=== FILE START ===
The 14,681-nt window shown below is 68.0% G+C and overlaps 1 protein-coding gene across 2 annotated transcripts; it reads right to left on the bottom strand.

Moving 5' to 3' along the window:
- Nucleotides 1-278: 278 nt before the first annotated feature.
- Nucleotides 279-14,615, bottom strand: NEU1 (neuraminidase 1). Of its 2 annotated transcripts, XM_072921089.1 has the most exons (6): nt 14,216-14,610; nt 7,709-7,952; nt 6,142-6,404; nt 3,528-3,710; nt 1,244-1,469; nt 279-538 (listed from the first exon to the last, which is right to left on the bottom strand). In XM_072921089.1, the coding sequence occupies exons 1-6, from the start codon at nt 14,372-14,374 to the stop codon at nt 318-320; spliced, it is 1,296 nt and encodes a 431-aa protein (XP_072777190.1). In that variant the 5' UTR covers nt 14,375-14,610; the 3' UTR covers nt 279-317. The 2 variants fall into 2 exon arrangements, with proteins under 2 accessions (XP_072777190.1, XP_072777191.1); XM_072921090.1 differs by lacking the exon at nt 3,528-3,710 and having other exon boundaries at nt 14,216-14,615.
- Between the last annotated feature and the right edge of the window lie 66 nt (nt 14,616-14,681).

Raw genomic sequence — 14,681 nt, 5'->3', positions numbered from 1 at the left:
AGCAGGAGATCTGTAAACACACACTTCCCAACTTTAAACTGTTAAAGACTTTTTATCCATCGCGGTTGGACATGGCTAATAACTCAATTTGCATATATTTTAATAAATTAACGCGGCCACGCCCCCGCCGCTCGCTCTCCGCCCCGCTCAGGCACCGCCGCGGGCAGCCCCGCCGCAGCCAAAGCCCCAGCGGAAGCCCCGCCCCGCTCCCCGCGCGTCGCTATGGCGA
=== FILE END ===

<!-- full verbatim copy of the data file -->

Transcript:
The 14,681-nt window shown below is 68.0% G+C and overlaps 1 protein-coding gene across 2 annotated transcripts; it reads right to left on the bottom strand.

Moving 5' to 3' along the window:
- Nucleotides 1-278: 278 nt before the first annotated feature.
- Nucleotides 279-14,615, bottom strand: NEU1 (neuraminidase 1). Of its 2 annotated transcripts, XM_072921089.1 has the most exons (6): nt 14,216-14,610; nt 7,709-7,952; nt 6,142-6,404; nt 3,528-3,710; nt 1,244-1,469; nt 279-538 (listed from the first exon to the last, which is right to left on the bottom strand). In XM_072921089.1, the coding sequence occupies exons 1-6, from the start codon at nt 14,372-14,374 to the stop codon at nt 318-320; spliced, it is 1,296 nt and encodes a 431-aa protein (XP_072777190.1). In that variant the 5' UTR covers nt 14,375-14,610; the 3' UTR covers nt 279-317. The 2 variants fall into 2 exon arrangements, with proteins under 2 accessions (XP_072777190.1, XP_072777191.1); XM_072921090.1 differs by lacking the exon at nt 3,528-3,710 and having other exon boundaries at nt 14,216-14,615.
- Between the last annotated feature and the right edge of the window lie 66 nt (nt 14,616-14,681).

Raw genomic sequence — 14,681 nt, 5'->3', positions numbered from 1 at the left:
AGCAGGAGATCTGTAAACACACACTTCCCAACTTTAAACTGTTAAAGACTTTTTATCCATCGCGGTTGGACATGGCTAATAACTCAATTTGCATATATTTTAATAAATTAACGCGGCCACGCCCCCGCCGCTCGCTCTCCGCCCCGCTCAGGCACCGCCGCGGGCAGCCCCGCCGCAGCCAAAGCCCCAGCGGAAGCCCCGCCCCGCTCCCCGCGCGTCGCTATGGCGA